The Volkswagen Rabbit GTI, the North American version of the high-performance Golf GTI, debuted in Canada in 1979 and the United States for 1983. Assembled from parts made in Mexico, Canada, Germany and the U.S. in Volkswagen's Westmoreland assembly plant, it had the same Mk1 chassis, and the same A1 body type as the Mk1 Golf GTI that had been on sale in Europe since 1976, with a few exceptions. Key distinct features of the Rabbit GTI were its squared front end styling, and its alloy "snowflake" wheels. The interior came in red or blue felt and leatherette trim. The squared styling of the front end, particularly the wraparound direction indicator lights, gave it added safety and slight improvement in performance. Under the hood, the engine was a JH 1.8 litre four-cylinder gasoline engine that ran on unleaded fuel; in addition to being marginally larger than the regular engine it also had lightened pistons, bigger valves, a higher compression, and a free-flow exhaust as well as other minor improvements.[19] The JH 1.8 litre was transversely mounted, and it would peak in stock condition at 90 hp (67 kW), delivered through a close-ratio five-speed manual transmission. For 1984 the Rabbit GTi was back, now with an updated engine offering 100 hp (75 kW). In total, 30,000 of these 1.8 litre Rabbit GTis were built in Pennsylvania.[19]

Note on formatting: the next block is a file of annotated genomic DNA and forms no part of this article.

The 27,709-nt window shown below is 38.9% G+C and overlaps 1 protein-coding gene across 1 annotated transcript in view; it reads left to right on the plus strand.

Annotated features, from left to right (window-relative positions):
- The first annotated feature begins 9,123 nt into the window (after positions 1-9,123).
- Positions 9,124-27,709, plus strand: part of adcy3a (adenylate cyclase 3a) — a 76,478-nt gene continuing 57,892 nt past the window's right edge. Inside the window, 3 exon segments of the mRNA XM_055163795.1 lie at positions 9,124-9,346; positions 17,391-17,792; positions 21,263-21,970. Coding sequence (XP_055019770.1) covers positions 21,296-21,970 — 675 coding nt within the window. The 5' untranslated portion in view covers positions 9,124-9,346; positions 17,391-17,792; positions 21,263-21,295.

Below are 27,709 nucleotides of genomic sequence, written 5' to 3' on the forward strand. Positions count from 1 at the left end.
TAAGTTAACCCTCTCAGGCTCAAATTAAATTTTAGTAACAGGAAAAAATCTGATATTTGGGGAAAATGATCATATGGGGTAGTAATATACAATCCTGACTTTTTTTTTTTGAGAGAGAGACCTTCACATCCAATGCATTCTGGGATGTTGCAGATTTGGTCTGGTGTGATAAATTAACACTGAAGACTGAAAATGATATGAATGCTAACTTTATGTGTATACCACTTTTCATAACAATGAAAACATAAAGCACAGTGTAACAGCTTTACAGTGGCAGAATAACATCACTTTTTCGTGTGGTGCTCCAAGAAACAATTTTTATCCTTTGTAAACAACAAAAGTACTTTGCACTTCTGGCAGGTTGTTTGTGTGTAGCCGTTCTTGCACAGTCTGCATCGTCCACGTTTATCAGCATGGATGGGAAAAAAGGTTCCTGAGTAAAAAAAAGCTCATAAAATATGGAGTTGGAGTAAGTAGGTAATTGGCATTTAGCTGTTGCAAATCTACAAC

1976-1978 Volkswagen Rabbit 5-door